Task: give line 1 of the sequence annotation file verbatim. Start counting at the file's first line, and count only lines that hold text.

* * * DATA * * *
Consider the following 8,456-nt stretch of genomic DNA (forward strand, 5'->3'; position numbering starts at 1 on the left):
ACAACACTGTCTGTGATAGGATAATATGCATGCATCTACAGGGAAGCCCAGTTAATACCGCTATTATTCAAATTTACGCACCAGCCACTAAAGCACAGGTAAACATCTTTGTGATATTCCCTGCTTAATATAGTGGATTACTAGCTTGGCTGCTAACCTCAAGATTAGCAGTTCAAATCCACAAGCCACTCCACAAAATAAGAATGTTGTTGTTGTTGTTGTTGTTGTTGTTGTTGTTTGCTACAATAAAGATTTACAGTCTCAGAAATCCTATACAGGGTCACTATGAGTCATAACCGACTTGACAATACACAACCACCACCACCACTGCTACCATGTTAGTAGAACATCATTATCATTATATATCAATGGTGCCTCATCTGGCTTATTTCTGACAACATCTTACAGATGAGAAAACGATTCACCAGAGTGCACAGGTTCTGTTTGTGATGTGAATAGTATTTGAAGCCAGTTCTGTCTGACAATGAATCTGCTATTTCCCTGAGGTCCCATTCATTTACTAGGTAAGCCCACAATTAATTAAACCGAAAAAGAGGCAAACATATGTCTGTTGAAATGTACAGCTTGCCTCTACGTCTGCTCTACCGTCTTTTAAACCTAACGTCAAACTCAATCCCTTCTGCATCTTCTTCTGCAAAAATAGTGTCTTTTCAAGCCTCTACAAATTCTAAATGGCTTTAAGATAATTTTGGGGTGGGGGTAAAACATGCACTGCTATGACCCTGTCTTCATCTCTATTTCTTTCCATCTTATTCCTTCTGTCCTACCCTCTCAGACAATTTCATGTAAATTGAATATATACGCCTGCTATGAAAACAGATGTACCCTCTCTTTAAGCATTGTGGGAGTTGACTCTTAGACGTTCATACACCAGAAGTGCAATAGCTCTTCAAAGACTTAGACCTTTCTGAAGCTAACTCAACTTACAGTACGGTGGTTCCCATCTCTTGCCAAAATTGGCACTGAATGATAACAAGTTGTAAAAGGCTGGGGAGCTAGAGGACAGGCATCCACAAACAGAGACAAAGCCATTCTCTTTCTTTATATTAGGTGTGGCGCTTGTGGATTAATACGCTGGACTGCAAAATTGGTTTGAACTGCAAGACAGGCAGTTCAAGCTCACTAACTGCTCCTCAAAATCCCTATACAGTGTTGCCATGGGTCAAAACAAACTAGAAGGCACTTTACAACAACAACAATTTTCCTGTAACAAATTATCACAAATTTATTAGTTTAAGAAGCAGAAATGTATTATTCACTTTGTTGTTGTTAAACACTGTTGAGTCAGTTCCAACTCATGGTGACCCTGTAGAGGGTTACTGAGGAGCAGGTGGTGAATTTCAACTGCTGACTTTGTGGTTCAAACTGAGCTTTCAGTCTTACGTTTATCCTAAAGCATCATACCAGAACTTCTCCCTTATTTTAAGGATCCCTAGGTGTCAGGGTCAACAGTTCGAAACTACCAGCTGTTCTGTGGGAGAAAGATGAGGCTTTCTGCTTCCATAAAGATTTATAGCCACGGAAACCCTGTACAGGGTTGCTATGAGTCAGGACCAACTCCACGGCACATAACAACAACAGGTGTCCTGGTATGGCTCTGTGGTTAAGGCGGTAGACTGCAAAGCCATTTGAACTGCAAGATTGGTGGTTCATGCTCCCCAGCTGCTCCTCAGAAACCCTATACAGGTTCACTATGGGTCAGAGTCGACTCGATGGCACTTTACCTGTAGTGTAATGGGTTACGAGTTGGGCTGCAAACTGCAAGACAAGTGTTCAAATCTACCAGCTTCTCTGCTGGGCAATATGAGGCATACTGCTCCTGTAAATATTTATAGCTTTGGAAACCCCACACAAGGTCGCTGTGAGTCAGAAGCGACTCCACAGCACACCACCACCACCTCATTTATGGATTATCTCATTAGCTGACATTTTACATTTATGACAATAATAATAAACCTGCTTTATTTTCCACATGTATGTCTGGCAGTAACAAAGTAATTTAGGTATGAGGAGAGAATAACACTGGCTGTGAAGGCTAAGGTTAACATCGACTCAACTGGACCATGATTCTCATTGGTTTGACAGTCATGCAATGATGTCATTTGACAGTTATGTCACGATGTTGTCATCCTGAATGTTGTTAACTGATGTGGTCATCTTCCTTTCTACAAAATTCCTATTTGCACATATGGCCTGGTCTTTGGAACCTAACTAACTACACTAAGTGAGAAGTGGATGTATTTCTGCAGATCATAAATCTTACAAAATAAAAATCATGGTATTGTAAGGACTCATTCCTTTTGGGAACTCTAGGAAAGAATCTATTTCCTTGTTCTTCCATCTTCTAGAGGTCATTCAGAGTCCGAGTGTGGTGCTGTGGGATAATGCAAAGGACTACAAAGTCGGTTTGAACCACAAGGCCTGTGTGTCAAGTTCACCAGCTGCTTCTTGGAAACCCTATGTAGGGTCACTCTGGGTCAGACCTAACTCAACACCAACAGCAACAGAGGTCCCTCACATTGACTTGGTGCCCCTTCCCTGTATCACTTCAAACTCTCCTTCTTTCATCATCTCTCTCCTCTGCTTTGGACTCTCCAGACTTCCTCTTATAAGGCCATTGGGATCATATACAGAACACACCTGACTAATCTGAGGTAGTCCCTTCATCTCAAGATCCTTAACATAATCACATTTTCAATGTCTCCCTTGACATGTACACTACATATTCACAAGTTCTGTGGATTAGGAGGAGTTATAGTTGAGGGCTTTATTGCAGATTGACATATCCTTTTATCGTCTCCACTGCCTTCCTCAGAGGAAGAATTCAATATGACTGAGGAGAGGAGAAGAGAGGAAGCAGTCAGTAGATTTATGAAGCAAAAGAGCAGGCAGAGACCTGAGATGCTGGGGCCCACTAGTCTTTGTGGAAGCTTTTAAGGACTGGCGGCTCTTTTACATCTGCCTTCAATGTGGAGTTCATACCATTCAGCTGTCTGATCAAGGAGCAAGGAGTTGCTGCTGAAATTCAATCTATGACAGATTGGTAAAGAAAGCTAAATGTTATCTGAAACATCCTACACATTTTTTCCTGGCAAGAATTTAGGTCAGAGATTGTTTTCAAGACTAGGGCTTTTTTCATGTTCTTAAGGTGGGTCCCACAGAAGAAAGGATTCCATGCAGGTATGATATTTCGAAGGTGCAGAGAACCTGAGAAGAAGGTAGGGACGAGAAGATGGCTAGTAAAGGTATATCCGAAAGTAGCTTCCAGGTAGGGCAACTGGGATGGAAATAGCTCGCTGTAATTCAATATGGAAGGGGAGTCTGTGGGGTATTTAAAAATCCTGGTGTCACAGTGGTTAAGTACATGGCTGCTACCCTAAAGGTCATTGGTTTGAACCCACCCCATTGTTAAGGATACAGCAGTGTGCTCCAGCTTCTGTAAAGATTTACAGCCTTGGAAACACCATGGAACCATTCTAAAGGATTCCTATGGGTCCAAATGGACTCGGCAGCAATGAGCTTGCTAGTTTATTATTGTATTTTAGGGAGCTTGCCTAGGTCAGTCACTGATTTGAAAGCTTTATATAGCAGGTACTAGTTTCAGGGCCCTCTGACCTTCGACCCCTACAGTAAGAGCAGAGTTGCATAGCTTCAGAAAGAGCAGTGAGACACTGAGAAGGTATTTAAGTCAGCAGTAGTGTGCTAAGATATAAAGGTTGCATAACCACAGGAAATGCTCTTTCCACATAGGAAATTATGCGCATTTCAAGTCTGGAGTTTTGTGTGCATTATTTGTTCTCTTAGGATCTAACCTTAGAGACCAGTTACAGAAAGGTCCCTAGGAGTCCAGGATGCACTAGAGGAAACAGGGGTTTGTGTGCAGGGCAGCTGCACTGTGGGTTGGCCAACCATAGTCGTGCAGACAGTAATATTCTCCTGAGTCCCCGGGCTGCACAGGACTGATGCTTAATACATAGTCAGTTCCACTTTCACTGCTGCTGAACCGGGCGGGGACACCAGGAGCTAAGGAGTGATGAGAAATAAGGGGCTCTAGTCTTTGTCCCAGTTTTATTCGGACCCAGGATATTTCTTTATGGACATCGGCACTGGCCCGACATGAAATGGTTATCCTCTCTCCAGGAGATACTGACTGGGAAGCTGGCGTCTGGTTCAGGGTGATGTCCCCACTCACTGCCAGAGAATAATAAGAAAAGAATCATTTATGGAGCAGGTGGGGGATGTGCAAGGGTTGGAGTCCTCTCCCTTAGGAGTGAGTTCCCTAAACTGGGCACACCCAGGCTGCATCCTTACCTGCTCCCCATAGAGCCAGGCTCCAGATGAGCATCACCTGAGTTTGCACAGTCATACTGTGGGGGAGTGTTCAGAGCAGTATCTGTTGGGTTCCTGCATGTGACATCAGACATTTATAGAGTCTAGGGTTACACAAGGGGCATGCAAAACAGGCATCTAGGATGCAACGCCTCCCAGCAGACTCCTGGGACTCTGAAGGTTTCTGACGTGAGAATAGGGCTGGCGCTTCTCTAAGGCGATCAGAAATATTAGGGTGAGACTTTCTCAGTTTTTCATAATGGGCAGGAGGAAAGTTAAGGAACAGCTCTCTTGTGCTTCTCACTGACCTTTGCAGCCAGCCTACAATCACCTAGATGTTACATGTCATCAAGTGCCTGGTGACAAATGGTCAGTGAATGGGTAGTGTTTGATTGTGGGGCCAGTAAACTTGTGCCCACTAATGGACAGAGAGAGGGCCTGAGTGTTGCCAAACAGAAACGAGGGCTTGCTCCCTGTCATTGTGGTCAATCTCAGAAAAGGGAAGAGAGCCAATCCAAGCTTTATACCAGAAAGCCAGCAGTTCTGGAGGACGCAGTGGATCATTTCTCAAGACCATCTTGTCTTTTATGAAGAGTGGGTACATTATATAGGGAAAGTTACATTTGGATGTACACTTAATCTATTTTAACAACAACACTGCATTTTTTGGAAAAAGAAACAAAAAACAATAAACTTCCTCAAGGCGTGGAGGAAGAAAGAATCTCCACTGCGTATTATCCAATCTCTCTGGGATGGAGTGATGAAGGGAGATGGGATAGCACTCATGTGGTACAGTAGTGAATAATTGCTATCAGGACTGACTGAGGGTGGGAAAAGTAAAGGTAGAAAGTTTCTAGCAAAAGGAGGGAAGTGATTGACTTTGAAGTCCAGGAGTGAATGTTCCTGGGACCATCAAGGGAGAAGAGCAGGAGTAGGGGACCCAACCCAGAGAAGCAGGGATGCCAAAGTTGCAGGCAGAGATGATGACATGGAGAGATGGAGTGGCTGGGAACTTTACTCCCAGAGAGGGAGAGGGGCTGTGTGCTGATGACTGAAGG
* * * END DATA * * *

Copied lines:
Consider the following 8,456-nt stretch of genomic DNA (forward strand, 5'->3'; position numbering starts at 1 on the left):